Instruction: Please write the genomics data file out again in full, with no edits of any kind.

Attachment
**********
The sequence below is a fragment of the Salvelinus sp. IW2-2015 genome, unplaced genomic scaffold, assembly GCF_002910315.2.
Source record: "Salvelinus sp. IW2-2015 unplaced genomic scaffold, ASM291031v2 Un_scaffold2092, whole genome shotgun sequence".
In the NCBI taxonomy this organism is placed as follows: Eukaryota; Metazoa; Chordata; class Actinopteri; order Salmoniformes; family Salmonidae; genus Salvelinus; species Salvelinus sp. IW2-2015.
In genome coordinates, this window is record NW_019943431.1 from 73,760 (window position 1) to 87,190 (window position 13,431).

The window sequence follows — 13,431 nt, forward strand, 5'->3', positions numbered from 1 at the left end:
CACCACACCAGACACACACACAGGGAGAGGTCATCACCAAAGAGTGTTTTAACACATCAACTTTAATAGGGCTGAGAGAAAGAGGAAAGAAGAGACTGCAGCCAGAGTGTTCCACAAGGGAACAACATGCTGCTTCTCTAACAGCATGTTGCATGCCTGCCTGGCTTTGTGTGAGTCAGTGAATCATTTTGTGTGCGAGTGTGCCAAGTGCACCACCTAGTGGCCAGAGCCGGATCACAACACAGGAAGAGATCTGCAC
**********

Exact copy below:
The sequence below is a fragment of the Salvelinus sp. IW2-2015 genome, unplaced genomic scaffold, assembly GCF_002910315.2.
Source record: "Salvelinus sp. IW2-2015 unplaced genomic scaffold, ASM291031v2 Un_scaffold2092, whole genome shotgun sequence".
In the NCBI taxonomy this organism is placed as follows: Eukaryota; Metazoa; Chordata; class Actinopteri; order Salmoniformes; family Salmonidae; genus Salvelinus; species Salvelinus sp. IW2-2015.
In genome coordinates, this window is record NW_019943431.1 from 73,760 (window position 1) to 87,190 (window position 13,431).

The window sequence follows — 13,431 nt, forward strand, 5'->3', positions numbered from 1 at the left end:
CACCACACCAGACACACACACAGGGAGAGGTCATCACCAAAGAGTGTTTTAACACATCAACTTTAATAGGGCTGAGAGAAAGAGGAAAGAAGAGACTGCAGCCAGAGTGTTCCACAAGGGAACAACATGCTGCTTCTCTAACAGCATGTTGCATGCCTGCCTGGCTTTGTGTGAGTCAGTGAATCATTTTGTGTGCGAGTGTGCCAAGTGCACCACCTAGTGGCCAGAGCCGGATCACAACACAGGAAGAGATCTGCAC